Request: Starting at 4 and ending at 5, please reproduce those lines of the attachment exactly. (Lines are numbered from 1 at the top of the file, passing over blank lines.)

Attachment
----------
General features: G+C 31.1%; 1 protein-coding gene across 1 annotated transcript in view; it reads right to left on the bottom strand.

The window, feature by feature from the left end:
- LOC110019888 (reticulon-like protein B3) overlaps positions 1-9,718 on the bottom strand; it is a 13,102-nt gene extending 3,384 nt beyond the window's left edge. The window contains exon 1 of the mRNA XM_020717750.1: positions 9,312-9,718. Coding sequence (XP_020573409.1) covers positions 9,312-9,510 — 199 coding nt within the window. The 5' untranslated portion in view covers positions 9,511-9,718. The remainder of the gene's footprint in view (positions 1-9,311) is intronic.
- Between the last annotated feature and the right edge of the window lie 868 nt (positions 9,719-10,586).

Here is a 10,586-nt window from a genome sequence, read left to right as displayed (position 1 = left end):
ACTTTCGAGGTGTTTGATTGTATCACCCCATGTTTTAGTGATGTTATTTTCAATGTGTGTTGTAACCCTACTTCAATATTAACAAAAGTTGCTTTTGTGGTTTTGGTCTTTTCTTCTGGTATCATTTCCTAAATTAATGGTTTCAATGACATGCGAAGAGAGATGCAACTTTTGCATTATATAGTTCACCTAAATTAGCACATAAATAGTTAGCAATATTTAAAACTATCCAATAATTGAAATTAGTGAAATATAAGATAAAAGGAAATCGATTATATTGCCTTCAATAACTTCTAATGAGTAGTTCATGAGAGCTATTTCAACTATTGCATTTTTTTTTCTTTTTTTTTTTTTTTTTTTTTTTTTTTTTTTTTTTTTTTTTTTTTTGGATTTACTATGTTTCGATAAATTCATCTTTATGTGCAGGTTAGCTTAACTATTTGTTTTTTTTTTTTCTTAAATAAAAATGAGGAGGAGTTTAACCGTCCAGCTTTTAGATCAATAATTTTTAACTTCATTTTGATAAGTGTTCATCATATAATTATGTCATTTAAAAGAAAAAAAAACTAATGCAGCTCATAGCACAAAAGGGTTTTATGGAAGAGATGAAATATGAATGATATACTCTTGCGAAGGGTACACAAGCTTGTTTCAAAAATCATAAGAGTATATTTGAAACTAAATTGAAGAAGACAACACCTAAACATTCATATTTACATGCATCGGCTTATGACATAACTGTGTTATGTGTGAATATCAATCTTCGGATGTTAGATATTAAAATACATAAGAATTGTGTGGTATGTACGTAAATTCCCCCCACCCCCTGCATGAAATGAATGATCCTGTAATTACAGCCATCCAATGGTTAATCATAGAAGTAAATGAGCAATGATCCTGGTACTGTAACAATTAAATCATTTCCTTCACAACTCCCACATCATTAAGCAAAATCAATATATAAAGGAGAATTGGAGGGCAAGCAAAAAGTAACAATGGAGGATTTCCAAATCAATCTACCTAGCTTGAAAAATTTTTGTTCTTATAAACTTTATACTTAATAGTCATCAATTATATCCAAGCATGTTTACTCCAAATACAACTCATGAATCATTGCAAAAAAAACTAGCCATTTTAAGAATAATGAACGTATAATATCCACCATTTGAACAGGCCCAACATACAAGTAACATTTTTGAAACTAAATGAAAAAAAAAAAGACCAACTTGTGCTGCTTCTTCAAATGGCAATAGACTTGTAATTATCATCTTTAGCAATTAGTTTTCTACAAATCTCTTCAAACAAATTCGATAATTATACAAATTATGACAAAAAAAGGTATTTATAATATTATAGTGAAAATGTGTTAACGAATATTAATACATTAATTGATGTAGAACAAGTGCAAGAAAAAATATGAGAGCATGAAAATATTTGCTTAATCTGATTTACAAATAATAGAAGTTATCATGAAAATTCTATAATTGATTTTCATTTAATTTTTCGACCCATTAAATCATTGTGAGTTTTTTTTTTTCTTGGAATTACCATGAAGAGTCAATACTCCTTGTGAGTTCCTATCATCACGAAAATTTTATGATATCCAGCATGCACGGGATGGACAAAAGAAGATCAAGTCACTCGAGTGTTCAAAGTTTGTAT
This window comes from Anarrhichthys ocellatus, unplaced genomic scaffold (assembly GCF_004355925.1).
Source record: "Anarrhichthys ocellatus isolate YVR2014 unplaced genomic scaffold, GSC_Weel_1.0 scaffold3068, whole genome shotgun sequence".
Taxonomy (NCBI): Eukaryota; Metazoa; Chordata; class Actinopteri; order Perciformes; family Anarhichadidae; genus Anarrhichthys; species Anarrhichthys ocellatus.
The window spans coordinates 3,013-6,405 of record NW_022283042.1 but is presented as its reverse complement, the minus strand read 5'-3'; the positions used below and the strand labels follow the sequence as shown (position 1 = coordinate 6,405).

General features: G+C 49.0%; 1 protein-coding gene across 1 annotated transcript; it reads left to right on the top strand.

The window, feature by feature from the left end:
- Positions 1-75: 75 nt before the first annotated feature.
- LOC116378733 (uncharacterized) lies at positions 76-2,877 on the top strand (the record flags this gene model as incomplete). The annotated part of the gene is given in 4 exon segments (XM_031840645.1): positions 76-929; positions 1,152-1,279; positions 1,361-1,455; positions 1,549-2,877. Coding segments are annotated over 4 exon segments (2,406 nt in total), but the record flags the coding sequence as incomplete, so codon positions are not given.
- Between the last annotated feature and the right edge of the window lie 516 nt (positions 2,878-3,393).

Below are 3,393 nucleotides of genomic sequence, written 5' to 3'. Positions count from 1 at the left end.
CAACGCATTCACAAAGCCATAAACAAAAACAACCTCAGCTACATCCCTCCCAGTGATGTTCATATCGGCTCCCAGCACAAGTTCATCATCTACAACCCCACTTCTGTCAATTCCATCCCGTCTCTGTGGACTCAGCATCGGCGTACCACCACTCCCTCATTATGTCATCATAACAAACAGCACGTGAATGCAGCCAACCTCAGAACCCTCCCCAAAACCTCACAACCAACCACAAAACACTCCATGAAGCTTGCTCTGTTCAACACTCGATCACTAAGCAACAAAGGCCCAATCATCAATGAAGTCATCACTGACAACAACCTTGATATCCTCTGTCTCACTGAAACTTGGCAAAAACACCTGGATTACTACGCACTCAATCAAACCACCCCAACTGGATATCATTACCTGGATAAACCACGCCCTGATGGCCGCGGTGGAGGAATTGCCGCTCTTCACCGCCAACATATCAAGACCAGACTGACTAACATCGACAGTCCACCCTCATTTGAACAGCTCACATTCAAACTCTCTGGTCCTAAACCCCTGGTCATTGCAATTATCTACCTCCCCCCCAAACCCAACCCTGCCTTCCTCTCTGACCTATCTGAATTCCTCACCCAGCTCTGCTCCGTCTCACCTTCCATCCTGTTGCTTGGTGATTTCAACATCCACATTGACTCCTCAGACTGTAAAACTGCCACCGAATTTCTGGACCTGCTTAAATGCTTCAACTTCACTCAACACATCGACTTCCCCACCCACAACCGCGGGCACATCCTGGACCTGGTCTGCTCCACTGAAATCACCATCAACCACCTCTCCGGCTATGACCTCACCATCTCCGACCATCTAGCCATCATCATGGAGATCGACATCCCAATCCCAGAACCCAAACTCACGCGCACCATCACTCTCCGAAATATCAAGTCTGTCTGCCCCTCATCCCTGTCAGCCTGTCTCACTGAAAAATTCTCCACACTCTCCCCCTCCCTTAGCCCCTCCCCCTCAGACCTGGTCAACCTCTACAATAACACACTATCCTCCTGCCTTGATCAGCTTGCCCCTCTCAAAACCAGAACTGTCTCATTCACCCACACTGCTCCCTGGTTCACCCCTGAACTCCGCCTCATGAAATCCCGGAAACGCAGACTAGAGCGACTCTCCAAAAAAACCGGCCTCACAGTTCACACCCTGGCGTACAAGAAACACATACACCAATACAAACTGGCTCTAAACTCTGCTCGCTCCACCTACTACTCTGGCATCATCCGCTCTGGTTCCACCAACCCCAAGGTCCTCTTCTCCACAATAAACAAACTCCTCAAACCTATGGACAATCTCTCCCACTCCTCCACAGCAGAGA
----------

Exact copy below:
- Between the last annotated feature and the right edge of the window lie 868 nt (positions 9,719-10,586).

Here is a 10,586-nt window from a genome sequence, read left to right as displayed (position 1 = left end):